In April 2018, one volunteer travelled to Kigumba as a scout on a fact-finding mission only to find there were not many facts to be discovered. A small group of people knew that they wanted to serve their communities

better and understood that they needed training in doing so. They really had nothing else to offer except their enthusiasm.

The long-term goal was to establish an accredited school offering a bachelor level degree, diploma, and certificate. A name was given to the school – “Kigumba Christian Mosaic Counseling School.” The school was

registered with the local government. A small office was rented – Tiny small!

August 2018, eleven volunteers from USA and twelve volunteers from Malaysia, the Philippines, and Singapore travelled to Kigumba to teach three different classes over two weeks. “Healthy Relationships,” “Recovery from

Trauma,” and “Learning Basic People Helping Skills” were the covered topics. This first endeavour was more in the format of seminars. There were 197 students, many traveling from afar. Our volunteers also conducted a

daily Children’s program for around 150, and a parenting workshop. Even though this seminar was under the umbrella of KCMCS, we could not grant any college credit. Participants were given certificates of attendance.

November 2018 was to be the first credit-granting courses. 

The expectations for granting credit are much higher for the students. Attendance, accountability, testing of knowledge, and participation must be documented. We now saw the numbers decrease to around thirty students with fewer than ten qualifying to achieve a bachelor level. The others qualified for the certificate or diploma levels.

May 2109 five volunteers travelled to Kigumba and offered three different courses over three weeks. The number of students did not vary from earlier, although we did see some new faces. Word was getting around.

We concluded that 3 weeks was too intensive and challenging on both students and volunteers.

As of now, GMI is committed to offering credit classes three times per year. The schedule is based on when a local primary school is on break so we can use needed classrooms at no cost. The school’s owner generously

provides us this space. The timing, however, is difficult on the volunteers’ schedules and the higher airline fares. KCMCS technically charges student fees. This is a requirement for any future process of accreditation. Back to

one of the first paragraphs of this report. The people have no money – literally. This is one of those concerns we must address as we work toward the future. Paying the equivalent of US$22-$43 per course is a hardship (and impossibility for some). GMI donors generously sponsor up to half of the fees for most of the students.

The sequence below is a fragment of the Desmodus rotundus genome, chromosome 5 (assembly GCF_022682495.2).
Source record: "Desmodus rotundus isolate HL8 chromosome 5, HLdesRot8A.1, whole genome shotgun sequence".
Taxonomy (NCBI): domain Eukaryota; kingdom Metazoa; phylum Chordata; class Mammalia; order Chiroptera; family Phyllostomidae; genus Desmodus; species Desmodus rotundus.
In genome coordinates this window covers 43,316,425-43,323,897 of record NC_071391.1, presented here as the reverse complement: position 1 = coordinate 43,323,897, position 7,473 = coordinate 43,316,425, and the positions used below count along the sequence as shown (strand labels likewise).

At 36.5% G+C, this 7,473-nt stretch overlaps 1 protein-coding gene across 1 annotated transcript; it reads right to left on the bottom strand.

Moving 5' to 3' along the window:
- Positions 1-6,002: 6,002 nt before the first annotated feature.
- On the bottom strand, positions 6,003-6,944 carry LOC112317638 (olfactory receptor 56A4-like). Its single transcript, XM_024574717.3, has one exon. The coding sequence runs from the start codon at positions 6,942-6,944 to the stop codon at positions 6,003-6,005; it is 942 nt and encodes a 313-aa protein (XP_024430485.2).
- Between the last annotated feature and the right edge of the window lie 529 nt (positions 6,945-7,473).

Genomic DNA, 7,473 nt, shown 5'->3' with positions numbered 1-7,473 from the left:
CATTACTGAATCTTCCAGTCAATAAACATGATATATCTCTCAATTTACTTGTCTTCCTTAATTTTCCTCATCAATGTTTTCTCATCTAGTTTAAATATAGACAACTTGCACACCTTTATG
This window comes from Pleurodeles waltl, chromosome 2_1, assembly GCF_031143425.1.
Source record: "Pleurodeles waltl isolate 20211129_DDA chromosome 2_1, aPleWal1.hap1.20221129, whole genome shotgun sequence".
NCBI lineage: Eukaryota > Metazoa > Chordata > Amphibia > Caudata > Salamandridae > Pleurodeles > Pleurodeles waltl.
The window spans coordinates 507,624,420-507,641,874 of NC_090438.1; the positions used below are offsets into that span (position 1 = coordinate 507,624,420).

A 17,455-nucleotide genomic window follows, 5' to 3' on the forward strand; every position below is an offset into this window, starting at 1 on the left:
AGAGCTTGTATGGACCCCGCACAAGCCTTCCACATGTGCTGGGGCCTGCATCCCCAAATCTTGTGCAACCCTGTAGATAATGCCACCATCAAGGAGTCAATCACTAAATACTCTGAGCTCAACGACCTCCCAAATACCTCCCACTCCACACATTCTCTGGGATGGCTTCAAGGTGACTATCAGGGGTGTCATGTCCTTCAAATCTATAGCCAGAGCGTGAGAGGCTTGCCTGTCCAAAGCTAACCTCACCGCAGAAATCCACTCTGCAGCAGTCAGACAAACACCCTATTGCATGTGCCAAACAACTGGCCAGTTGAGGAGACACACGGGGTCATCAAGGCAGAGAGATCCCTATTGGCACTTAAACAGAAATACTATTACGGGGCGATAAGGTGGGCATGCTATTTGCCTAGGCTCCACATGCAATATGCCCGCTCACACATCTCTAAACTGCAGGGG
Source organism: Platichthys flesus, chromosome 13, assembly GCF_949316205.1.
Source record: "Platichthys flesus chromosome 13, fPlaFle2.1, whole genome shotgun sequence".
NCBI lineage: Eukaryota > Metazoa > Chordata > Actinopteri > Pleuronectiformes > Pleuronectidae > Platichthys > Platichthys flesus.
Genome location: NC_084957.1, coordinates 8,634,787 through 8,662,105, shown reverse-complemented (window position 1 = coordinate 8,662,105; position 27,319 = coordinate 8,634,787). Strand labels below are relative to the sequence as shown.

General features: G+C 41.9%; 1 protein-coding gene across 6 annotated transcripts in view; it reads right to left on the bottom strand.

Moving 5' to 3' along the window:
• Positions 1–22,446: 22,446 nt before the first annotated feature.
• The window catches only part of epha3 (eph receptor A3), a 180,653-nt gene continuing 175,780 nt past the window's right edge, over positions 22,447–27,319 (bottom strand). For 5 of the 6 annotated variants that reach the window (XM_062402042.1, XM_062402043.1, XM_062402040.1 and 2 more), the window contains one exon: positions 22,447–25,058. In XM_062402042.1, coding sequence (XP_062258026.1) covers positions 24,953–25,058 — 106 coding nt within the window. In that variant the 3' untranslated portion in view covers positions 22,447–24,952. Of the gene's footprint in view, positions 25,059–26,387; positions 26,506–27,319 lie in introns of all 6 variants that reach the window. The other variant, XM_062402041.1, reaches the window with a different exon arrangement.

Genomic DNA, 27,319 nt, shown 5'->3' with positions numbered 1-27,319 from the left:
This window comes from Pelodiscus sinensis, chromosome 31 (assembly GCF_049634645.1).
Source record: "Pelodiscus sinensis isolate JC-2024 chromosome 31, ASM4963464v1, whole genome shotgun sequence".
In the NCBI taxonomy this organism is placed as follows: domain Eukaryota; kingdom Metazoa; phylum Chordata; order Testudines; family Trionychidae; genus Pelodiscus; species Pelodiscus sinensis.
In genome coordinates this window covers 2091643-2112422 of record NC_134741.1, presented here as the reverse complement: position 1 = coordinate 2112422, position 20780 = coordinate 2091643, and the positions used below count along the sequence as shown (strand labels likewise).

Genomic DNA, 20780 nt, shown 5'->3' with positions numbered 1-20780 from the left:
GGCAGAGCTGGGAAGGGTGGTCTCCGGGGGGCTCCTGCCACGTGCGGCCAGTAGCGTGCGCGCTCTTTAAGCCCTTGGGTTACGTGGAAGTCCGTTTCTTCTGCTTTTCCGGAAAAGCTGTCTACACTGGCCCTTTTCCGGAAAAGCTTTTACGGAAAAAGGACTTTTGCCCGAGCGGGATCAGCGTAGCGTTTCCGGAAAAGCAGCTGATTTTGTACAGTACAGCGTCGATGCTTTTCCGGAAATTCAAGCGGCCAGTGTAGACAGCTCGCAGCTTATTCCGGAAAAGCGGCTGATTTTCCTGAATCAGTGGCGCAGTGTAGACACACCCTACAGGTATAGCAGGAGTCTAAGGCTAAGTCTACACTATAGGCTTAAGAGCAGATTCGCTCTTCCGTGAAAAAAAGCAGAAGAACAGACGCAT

In summary: We are actively developing a degree-granting counseling school for the local community of Kiryadongo, Uganda in the town of Kigumba. Their goal is to achieve accreditation. We understand it is the only one of its kind in all of Uganda and the Department of Education keenly gives their endorsement. Our goal is to step back eventually and have the teaching led by locals who are the first to receive their bachelor’s degrees. It appears to be at least a five-year commitment. We understand that some of the obstacles will never go away. We know that we are serving a very small number of people and that it will require a large amount of resources from our side. We know that we must always be aware of the need to help them become self-sustaining. We know we are fighting a tough battle that multiple groups and individuals through the years have not won. We plan to have a different outcome. We will continue to be good stewards and always to pray that we make wise decisions.

  • To organize student records – urgent
  • To create/organize financial books/records – urgent – ANSWERED!!
  • To organize and catalogue the library books – urgent
  • To help locate and negotiate procurement of larger venue for the office/library/classroom(s) – urgent
  • Teachers for topics of Counseling, Theology, and English Composition
  • Source identification and procurement of Bibles, children, & youth material from Uganda – needed
  • Funding for physical infrastructure of school
  • Office/Library: [present room monthly rental with electricity ~ US$60]
  • Larger location needed to accommodate classes
  • 3 tables and 18 chairs – needed
  • Secretary desk with chair – urgent
  • 3-drawer metal locking filing cabinet for student files – urgent
  • Projection screen – needed
  • 1 desktop and 2 laptops with locks – needed
  • Hard-wired Internet access (a monthly continuing cost) – urgent
  • Shelving for library books

Thank you for your interest in our work. Thank you for dreaming good dreams with us.

The Global Mosaic International Board